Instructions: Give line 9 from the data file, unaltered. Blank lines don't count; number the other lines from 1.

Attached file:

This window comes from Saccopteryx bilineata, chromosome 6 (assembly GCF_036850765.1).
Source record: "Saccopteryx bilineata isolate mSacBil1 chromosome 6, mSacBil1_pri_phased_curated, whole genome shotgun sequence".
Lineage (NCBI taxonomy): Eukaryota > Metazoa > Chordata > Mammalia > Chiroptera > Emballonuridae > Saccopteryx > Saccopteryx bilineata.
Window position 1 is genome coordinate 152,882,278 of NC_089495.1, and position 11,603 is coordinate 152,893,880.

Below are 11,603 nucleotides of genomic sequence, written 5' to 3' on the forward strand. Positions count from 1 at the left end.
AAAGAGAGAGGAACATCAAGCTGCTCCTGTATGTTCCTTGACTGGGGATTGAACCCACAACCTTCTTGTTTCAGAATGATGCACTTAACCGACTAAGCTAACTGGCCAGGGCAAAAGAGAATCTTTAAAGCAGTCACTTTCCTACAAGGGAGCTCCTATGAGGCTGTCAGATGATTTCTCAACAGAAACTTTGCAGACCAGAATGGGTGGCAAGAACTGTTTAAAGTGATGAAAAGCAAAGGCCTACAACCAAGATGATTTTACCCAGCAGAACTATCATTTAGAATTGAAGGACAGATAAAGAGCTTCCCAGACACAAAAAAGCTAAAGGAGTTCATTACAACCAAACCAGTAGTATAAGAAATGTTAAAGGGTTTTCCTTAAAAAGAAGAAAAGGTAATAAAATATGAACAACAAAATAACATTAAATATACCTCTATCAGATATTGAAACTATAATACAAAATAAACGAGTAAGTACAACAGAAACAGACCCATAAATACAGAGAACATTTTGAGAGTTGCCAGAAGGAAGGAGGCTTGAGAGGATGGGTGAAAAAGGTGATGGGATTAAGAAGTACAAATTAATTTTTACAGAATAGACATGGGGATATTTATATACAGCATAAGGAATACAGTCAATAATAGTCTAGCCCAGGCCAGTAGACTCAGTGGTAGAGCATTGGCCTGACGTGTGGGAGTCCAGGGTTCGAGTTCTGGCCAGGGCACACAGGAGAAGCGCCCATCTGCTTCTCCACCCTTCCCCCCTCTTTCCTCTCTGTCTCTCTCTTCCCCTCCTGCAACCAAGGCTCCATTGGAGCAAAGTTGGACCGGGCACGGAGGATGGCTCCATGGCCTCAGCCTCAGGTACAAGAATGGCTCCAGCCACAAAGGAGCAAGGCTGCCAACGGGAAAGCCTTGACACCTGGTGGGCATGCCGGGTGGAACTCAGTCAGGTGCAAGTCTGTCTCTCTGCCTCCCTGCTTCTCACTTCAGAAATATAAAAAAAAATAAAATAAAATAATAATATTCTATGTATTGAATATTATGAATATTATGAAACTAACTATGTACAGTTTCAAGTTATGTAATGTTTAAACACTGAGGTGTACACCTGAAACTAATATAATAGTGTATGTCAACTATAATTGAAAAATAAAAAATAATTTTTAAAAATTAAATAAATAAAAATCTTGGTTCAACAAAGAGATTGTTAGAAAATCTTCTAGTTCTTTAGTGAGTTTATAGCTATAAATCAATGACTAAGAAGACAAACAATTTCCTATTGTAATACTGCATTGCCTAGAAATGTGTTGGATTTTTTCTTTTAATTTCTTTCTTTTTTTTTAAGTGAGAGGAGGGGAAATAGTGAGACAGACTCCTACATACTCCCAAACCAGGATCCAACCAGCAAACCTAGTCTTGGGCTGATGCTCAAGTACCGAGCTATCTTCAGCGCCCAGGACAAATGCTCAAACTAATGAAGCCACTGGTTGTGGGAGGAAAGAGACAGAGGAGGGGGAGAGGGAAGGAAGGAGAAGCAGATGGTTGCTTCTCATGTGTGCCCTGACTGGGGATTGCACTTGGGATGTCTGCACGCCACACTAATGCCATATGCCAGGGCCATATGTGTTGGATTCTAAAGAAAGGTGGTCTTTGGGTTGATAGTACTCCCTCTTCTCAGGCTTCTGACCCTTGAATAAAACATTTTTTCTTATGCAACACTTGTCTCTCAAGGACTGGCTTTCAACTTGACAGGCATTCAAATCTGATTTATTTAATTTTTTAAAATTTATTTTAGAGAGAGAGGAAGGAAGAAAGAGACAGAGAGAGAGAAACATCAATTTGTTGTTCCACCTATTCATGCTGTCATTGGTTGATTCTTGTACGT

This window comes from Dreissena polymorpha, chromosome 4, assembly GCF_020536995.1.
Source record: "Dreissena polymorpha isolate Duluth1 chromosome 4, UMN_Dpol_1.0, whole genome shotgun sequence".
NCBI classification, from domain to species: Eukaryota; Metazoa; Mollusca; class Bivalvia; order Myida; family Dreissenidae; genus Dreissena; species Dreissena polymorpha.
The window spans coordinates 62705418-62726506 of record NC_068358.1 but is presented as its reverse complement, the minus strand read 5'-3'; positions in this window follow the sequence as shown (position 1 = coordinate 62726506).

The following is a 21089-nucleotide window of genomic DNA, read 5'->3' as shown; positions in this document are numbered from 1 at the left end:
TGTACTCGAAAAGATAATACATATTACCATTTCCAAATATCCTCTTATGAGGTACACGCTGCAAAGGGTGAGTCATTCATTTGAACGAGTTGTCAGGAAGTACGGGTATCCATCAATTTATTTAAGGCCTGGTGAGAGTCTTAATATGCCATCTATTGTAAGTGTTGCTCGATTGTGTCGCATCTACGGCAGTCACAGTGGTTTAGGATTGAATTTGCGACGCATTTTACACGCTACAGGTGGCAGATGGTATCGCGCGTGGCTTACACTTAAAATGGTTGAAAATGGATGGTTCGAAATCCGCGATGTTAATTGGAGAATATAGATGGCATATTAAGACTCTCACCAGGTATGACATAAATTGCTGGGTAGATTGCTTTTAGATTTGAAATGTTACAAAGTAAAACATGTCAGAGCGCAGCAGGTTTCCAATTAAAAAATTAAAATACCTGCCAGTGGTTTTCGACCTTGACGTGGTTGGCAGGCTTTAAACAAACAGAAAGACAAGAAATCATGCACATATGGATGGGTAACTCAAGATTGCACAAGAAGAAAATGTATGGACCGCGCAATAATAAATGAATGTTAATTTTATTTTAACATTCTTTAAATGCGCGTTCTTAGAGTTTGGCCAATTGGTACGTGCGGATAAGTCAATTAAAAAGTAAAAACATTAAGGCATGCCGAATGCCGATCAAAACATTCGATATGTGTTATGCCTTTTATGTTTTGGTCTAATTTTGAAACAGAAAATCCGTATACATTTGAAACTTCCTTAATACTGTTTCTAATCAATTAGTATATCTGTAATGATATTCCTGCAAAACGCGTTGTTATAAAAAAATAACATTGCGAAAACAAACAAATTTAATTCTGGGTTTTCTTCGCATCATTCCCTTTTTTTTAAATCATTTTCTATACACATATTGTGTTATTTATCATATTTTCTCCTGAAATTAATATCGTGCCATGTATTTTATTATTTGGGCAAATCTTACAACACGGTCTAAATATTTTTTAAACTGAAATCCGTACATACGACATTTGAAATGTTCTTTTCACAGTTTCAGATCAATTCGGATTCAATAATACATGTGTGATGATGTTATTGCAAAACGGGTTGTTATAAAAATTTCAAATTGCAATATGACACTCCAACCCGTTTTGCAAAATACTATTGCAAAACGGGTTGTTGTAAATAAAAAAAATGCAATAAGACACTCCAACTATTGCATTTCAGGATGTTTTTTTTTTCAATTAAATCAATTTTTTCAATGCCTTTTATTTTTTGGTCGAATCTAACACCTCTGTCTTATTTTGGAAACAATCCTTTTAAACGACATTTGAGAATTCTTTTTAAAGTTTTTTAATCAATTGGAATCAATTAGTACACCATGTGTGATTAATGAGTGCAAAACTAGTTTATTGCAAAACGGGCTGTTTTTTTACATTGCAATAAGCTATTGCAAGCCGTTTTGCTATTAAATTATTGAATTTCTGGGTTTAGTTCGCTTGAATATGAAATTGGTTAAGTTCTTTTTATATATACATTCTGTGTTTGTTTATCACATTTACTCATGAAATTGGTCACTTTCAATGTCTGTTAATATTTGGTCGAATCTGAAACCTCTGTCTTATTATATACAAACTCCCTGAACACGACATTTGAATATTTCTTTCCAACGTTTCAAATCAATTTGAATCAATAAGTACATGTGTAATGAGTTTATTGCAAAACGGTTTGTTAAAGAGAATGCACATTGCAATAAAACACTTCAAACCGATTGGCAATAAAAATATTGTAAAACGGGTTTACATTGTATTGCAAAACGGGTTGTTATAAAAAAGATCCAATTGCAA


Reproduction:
NCBI classification, from domain to species: Eukaryota; Metazoa; Mollusca; class Bivalvia; order Myida; family Dreissenidae; genus Dreissena; species Dreissena polymorpha.